FIFTY FIFTY 

FIFTY FIFTY 

Reflections on growing up... at fifty.

ARRIVAL

 

THE last time I traveled through the suburb of Springvale, in Melbourne. it wasn't as Asian as this. It was more ... Australian. Actually it was downright British. My memory turns the steering wheel and the car finds its way to the Enterprise Hostel. The car winds its way through a forest of new trees. I'm alone in the car but there is a little boy giving me directions. I'll never forget how to get there.

 

Gliding up to the driveway, the buildings jump out of my subconscious and place themselves one by one in front of me. Not a plate of glass is left intact and the sun glistens on the shards. Weeds pry the tiles apart and the old recreation hall, where Arturo, the boy from Puerto Rico, taught me to draw ships, has been burned out. The reception area is reminiscent of a Middle Eastern airport after a bomb blast.

 

One foot steps out of the car, the door stays open and the engine is running as my eyes drag me out. The perspective of the buildings is wrong, everything is too low. I crouch down to the height I was that day and the rush of memories knocks me to the ground.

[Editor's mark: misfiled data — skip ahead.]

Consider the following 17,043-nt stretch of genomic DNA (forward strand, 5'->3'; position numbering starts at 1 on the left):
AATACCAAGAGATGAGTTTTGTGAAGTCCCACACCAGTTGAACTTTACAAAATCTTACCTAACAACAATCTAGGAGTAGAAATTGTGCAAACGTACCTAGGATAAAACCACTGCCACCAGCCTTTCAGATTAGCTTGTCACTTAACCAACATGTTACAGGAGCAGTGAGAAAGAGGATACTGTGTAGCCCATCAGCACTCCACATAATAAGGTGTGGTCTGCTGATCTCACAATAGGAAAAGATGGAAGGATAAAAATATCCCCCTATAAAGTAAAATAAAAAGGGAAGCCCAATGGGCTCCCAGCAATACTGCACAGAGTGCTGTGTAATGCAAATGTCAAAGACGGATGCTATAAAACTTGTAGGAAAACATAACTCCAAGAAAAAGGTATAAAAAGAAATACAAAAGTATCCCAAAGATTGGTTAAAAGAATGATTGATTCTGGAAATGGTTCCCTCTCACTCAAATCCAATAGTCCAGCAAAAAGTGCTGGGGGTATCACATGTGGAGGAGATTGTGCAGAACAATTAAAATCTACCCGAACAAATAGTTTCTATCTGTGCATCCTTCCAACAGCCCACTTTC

The airbrakes squeal, the bus comes to a halt. We step down on to the wide reception area, out of the rain. My sister and I, new gabardines, holding hands. My mother and father are standing nearby, unable to take in all the new sights fast enough. It is 24 May 1972. In two days I'll be 10 years old and this is Australia. The four of us, two suitcases and a trunk, our whole world. Our whole world.

 

My sister's eyes look out from under her hood; the resemblance to my five-year-old son who is now the same age as she was then is astounding. My father is the same age I am now. My mother looks around, "What next?" A cleaning lady walks past, looks at my sister and says "Hola! Hablas Español?" My parents' faces light up and for a brief moment the fear - yes fear, that's what it was - leaves them.